Live (April 29th, 2011)
Starlite Room - Edmonton, Alberta
On Friday night, the Starlite Room was a time machine – transporting the aging crowd back in time to a glorious moment of mid-nineties punk rock as Face To Face and Strung Out took the stage in a co-headlining show reminiscent of the hey-days of the skate-punk movement.
Toronto’s The Artist Life, the youngsters of the tour, kicked off the evening and sounded pretty good as the sound seeped through the walls into the line-up of people waiting at the doors (myself included) but being unable to get in time makes it difficult to say much else. The Darlings, however, were another story. For an opening band, they had the crowd eating out of their hands. Oh yes, they sounded fantastic – another nod to the skate-punk styles that made Epitaph the monster that they are today – but that was only the start as their stage presence made them truly powerful. They were funny, in your face and confident, controlling the momentum with a poise and grace many headlining acts fail to grasp and even pulled Jason Cruz up for a Misfits cover; the night couldn’t have asked for a better opening act.
Cruz made his second appearance of the night shortly after as Strung Out took the stage and ripped through their fifteen song set list. While not quite as memorable as the last time they took the stage at Starlite Room in September, the Simi Valley punk band still had it in them as they played through their technical, metal influenced punk and got the crowd singing along to songs like Firecracker, Blueprint of the Fall, Velvet Alley, Wrong Side Of The Tracks, Black Crosses and more. Cruz vocals were strong but sometimes got lost in the mix, falling below the blistering solos of Jake Kiley and Rob Ramos. Of course, half the fun of any Strung Out set is watching prolific drummer Jordan Burns tear the skins up and Friday was no exception.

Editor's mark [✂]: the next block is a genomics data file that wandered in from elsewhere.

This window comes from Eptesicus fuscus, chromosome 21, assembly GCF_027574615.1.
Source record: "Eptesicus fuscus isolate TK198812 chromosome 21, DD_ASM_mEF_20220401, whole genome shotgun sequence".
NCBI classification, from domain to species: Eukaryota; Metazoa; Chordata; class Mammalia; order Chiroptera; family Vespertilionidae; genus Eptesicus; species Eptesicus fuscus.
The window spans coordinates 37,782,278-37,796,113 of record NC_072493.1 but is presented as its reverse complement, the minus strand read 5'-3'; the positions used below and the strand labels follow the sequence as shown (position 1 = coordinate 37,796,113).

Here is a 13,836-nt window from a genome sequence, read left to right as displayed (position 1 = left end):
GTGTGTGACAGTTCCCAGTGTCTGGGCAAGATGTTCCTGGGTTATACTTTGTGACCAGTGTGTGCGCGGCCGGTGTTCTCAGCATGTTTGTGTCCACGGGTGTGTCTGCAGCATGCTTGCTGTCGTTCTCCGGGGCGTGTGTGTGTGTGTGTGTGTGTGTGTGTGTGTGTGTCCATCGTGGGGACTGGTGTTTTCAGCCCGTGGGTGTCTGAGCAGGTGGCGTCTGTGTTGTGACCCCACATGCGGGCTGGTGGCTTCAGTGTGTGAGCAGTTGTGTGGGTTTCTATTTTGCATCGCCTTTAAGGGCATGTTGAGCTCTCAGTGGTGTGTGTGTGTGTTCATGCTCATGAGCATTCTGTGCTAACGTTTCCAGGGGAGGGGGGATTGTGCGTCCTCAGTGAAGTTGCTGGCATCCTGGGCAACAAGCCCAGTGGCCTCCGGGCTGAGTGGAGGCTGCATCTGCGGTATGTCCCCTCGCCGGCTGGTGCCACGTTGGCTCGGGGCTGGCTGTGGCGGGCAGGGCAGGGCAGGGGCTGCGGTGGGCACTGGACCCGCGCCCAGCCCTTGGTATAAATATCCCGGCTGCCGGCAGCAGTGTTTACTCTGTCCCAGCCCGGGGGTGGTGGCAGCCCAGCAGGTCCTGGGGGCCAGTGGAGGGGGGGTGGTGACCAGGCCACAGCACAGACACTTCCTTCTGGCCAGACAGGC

The band left the stage, drenched in sweat, as the crowd chanted for more. Strung Out may not have returned, but their punk brethren in Face To Face took the stage and turned the night’s events into a truly nostalgia soaked messed.
Yes, they played a few new cuts from their upcoming Laugh Now, Laugh Later album (Should Anything Go Wrong and It’s Not All About You both sounded fantastic) but most of their set focused on older stuff as tracks such as Walk The Walk, Disconnected, You’ve Done Nothing, Ordinary, Complicated littered the set; and despite pushing forty, the band didn’t miss a beat. In fact, they relished in it, joking about their age and the aging crowd itself and promising to keep playing until their seventies if the fans keep showing up.
As a whole, the evening was a night of nostalgia; and, like a good wine, Face To Face have gotten better with age (or maybe worse, I never saw them back in 1996). Either way, the night was a success despite the added restrictions (no re-entry? come on now) and heightened security. If only more of today’s bands carried a show like this.